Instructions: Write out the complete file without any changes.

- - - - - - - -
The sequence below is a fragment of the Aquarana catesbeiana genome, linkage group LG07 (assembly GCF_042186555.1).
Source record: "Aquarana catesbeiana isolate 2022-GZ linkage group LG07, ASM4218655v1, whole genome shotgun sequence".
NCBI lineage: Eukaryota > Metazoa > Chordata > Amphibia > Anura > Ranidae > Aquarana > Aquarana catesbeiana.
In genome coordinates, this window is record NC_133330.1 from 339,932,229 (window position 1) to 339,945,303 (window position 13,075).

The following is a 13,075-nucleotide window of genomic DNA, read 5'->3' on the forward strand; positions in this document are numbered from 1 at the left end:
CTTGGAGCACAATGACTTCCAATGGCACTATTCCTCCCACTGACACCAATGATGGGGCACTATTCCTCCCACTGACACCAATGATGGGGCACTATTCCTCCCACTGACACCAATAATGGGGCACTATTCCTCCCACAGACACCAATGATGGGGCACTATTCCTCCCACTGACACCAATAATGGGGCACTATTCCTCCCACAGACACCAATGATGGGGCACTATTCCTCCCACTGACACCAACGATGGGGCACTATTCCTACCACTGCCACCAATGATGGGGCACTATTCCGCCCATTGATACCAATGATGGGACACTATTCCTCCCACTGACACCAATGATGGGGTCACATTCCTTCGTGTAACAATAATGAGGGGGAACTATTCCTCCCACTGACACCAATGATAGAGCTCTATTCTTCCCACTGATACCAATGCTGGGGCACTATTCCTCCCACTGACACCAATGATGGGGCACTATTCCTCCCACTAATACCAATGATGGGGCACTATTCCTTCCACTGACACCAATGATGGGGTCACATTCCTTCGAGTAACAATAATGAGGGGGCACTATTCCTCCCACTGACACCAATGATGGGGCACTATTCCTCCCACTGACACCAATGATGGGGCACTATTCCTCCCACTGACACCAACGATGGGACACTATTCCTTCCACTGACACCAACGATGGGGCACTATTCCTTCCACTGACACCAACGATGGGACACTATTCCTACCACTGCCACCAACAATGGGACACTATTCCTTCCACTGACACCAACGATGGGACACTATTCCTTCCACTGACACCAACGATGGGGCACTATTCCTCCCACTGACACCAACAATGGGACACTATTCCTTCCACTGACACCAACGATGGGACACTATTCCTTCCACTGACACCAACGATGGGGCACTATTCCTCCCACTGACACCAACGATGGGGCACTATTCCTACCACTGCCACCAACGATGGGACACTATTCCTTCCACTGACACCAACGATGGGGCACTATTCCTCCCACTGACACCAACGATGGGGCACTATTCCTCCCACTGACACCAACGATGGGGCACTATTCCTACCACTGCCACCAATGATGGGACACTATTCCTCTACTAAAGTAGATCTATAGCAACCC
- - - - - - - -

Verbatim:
The sequence below is a fragment of the Aquarana catesbeiana genome, linkage group LG07 (assembly GCF_042186555.1).
Source record: "Aquarana catesbeiana isolate 2022-GZ linkage group LG07, ASM4218655v1, whole genome shotgun sequence".
NCBI lineage: Eukaryota > Metazoa > Chordata > Amphibia > Anura > Ranidae > Aquarana > Aquarana catesbeiana.
In genome coordinates, this window is record NC_133330.1 from 339,932,229 (window position 1) to 339,945,303 (window position 13,075).

The following is a 13,075-nucleotide window of genomic DNA, read 5'->3' on the forward strand; positions in this document are numbered from 1 at the left end:
CTTGGAGCACAATGACTTCCAATGGCACTATTCCTCCCACTGACACCAATGATGGGGCACTATTCCTCCCACTGACACCAATGATGGGGCACTATTCCTCCCACTGACACCAATAATGGGGCACTATTCCTCCCACAGACACCAATGATGGGGCACTATTCCTCCCACTGACACCAATAATGGGGCACTATTCCTCCCACAGACACCAATGATGGGGCACTATTCCTCCCACTGACACCAACGATGGGGCACTATTCCTACCACTGCCACCAATGATGGGGCACTATTCCGCCCATTGATACCAATGATGGGACACTATTCCTCCCACTGACACCAATGATGGGGTCACATTCCTTCGTGTAACAATAATGAGGGGGAACTATTCCTCCCACTGACACCAATGATAGAGCTCTATTCTTCCCACTGATACCAATGCTGGGGCACTATTCCTCCCACTGACACCAATGATGGGGCACTATTCCTCCCACTAATACCAATGATGGGGCACTATTCCTTCCACTGACACCAATGATGGGGTCACATTCCTTCGAGTAACAATAATGAGGGGGCACTATTCCTCCCACTGACACCAATGATGGGGCACTATTCCTCCCACTGACACCAATGATGGGGCACTATTCCTCCCACTGACACCAACGATGGGACACTATTCCTTCCACTGACACCAACGATGGGGCACTATTCCTTCCACTGACACCAACGATGGGACACTATTCCTACCACTGCCACCAACAATGGGACACTATTCCTTCCACTGACACCAACGATGGGACACTATTCCTTCCACTGACACCAACGATGGGGCACTATTCCTCCCACTGACACCAACAATGGGACACTATTCCTTCCACTGACACCAACGATGGGACACTATTCCTTCCACTGACACCAACGATGGGGCACTATTCCTCCCACTGACACCAACGATGGGGCACTATTCCTACCACTGCCACCAACGATGGGACACTATTCCTTCCACTGACACCAACGATGGGGCACTATTCCTCCCACTGACACCAACGATGGGGCACTATTCCTCCCACTGACACCAACGATGGGGCACTATTCCTACCACTGCCACCAATGATGGGACACTATTCCTCTACTAAAGTAGATCTATAGCAACCC